(Milton.) • Should an individual want a coat, he must employ the village tailor'. (Scott.) 'What was to become of them, should their provision fail ?' (W. Irving.) 'If I should meet him, I will tell him'. 'If she should take me at my word, where am I then?' (Fielding.)
• Deny that she is mine,
Should choke thee first'. (8. Knowles.) Though an host should encamp against me, my heart shall not fear, though war should rise against me, in this will I be confident'.
This is the form that must be used when all parties are alike under obligation or compulsion; the case when shall' bears its primitive signification. It was ordered that I should go, that you should go, that they should go'.
Even without expressed obligation, we use these forms : It is strange that I should see him there, that you should say so', does not state obligation, but implies that the influence is from without, and not from within. “It is well that you
should know this '. From Mätzner :-'I thought I ne'er should see thy face again': (Longfellow.) 'I am sure it is impossible I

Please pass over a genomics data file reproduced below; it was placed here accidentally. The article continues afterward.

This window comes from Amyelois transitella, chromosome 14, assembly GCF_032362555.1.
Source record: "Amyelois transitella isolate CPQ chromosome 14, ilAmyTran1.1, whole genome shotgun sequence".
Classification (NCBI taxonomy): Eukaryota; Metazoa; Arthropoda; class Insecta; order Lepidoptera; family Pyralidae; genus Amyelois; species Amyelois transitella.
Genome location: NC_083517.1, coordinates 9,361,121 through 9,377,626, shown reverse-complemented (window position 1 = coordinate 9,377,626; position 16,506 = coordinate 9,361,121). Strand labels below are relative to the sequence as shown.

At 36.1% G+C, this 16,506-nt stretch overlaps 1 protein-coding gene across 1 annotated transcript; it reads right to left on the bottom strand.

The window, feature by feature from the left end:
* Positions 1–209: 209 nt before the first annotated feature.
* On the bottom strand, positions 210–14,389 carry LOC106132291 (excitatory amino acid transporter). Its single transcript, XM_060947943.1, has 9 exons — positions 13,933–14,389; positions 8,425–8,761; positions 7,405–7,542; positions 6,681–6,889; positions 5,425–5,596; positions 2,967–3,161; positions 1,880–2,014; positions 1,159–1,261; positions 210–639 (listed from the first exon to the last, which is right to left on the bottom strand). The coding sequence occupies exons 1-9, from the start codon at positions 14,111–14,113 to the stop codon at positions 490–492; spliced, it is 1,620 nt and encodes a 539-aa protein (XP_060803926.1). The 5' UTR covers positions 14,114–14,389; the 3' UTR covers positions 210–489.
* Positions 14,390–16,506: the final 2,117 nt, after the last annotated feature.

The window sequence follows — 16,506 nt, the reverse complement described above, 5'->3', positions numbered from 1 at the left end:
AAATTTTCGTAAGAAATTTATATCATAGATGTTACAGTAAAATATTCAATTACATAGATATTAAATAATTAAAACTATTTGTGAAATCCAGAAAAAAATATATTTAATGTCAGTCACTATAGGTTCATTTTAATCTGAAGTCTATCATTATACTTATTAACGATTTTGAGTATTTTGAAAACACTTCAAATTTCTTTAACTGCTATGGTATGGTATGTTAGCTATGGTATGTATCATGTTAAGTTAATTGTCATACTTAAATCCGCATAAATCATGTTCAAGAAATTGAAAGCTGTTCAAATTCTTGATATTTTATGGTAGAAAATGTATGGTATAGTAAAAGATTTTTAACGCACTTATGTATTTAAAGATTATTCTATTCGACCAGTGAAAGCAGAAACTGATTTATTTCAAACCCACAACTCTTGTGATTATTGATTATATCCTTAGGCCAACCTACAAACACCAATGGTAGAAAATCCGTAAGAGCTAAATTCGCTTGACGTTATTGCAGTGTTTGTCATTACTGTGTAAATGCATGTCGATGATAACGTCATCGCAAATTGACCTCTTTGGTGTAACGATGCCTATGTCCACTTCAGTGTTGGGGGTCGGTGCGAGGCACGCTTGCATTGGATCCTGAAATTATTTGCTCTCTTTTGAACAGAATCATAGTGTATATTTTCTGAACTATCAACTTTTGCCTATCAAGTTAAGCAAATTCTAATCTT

should hurt you'. (Fielding.) 'It is no doubt highly desirable that the text of ancient poetry should be given untouched and uncorrupted'. (Scott.) • It is not strange that some zealous Presbyterians should have laid up his saying in their hearts, and should, at a later period, have attributed it to divine inspiration'. (Macaulay.)
Besides the main forms now detailed, there are one or two special, but by no means uncommon, uses of 'should' and 'would'. In these there is more or less departure from the ordinary meaning.
Should', with any of the three persons as subject, is used to express moral obligation, or duty, on the part of the subject. The past form does not convey past meaning: 'I, you, he should go' indicates present duty. For past duty, the aid of 'have? is called in, the perfect infinitive following should': 'I, you, he should have gone'.
• You have done that you should be sorry for': 'you ought to be sorry for' gives the meaning.
• One should always conciliate'. We should always prefer duty to pleasure'. Such hesitating expressions as ' I should think', 'it should seem', 'it should appear', are softened forms for the direct dogmatic 'I thinlc', 'it seems', 'it appears'.
• Would’sometimes loses its past meaning, and signifies very nearly the same as 'wish'. In this use one might perhaps detect a milder, more modest, or hesitating manner of assertion. It seems to be a smoothing down of the form of Contingent Determination.
'I would not that any of us were matched with him' (Malory, Morte d'Arthur); that is, if I had my wish. This example shows the transition in a state not far removed from Contingent Determination.
Matzner quotes the following, comparing them with the French ‘je voudrais ':- It was my happiness to own her
. . Iwould forget her now'. (Sheridan Knowles.) • Would to God we had died in the land of Egypt !"
*I would advise you to do so'may be completed by some